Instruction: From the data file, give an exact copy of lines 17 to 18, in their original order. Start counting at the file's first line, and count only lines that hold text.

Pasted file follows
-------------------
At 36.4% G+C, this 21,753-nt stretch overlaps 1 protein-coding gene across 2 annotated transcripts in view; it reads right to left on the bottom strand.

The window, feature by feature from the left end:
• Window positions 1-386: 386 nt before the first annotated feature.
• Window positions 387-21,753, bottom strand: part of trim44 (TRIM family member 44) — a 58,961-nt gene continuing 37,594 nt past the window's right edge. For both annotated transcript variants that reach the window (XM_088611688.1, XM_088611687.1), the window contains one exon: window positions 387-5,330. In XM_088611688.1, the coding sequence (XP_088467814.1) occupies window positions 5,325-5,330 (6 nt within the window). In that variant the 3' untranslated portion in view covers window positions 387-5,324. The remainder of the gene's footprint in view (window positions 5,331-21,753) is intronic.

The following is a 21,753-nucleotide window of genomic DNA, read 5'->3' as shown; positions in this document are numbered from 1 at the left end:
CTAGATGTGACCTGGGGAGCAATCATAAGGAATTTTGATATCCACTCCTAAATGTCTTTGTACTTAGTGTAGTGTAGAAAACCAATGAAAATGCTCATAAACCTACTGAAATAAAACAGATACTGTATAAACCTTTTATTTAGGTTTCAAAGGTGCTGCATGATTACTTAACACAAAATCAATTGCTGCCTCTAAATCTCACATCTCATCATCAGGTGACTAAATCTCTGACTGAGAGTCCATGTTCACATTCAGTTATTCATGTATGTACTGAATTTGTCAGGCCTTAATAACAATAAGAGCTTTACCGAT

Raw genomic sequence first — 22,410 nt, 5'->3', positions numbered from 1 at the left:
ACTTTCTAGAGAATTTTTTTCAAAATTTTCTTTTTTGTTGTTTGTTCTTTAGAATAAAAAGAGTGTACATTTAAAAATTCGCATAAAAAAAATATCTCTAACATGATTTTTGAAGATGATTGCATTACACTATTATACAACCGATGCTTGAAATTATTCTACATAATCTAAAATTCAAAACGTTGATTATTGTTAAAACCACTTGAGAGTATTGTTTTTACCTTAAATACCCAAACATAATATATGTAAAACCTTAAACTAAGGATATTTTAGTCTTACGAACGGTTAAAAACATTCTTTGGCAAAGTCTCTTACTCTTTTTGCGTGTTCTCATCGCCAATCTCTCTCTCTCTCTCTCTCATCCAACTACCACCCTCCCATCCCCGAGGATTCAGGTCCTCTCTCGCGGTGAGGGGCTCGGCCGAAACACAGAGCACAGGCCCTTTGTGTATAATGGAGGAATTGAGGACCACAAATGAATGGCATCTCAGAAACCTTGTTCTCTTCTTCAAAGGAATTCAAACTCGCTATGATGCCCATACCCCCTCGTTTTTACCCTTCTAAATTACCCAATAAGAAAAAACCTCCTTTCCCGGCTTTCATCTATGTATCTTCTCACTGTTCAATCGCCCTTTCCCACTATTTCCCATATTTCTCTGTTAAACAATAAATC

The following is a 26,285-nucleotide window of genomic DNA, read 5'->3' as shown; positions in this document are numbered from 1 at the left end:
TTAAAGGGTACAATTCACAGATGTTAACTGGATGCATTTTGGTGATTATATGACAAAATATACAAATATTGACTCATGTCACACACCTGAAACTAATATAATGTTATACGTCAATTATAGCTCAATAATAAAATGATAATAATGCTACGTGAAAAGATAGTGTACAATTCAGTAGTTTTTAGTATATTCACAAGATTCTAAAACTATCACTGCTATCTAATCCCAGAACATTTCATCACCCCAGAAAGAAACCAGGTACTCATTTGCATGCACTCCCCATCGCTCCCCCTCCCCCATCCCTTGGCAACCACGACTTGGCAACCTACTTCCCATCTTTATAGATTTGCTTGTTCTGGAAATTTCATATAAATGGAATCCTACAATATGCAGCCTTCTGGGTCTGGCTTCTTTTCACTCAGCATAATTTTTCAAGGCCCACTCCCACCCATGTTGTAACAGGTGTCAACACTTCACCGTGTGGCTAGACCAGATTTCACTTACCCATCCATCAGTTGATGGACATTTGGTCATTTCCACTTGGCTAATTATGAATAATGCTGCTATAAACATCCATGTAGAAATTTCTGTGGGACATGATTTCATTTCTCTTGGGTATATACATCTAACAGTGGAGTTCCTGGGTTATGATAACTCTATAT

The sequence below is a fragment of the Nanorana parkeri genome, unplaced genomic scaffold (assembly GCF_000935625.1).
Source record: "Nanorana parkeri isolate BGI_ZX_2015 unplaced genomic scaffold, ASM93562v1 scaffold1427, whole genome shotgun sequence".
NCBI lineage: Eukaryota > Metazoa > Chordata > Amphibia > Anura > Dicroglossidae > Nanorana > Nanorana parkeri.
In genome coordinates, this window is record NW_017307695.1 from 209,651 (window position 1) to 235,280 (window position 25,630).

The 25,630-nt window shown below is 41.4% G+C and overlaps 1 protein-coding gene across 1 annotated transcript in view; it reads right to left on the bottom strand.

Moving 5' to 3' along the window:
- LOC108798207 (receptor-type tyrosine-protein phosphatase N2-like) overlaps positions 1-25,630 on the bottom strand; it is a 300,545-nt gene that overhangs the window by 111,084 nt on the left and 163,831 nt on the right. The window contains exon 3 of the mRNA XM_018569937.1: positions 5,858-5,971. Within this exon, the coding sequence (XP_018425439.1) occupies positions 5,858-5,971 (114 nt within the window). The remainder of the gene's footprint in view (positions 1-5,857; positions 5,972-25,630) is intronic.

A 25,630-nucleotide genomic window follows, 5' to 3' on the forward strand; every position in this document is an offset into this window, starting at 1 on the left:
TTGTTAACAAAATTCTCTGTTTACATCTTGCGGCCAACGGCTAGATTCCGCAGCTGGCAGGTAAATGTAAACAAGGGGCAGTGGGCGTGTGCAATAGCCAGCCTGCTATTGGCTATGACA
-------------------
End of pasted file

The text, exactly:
- LOC108798207 (receptor-type tyrosine-protein phosphatase N2-like) overlaps positions 1-25,630 on the bottom strand; it is a 300,545-nt gene that overhangs the window by 111,084 nt on the left and 163,831 nt on the right. The window contains exon 3 of the mRNA XM_018569937.1: positions 5,858-5,971. Within this exon, the coding sequence (XP_018425439.1) occupies positions 5,858-5,971 (114 nt within the window). The remainder of the gene's footprint in view (positions 1-5,857; positions 5,972-25,630) is intronic.

A 25,630-nucleotide genomic window follows, 5' to 3' on the forward strand; every position in this document is an offset into this window, starting at 1 on the left: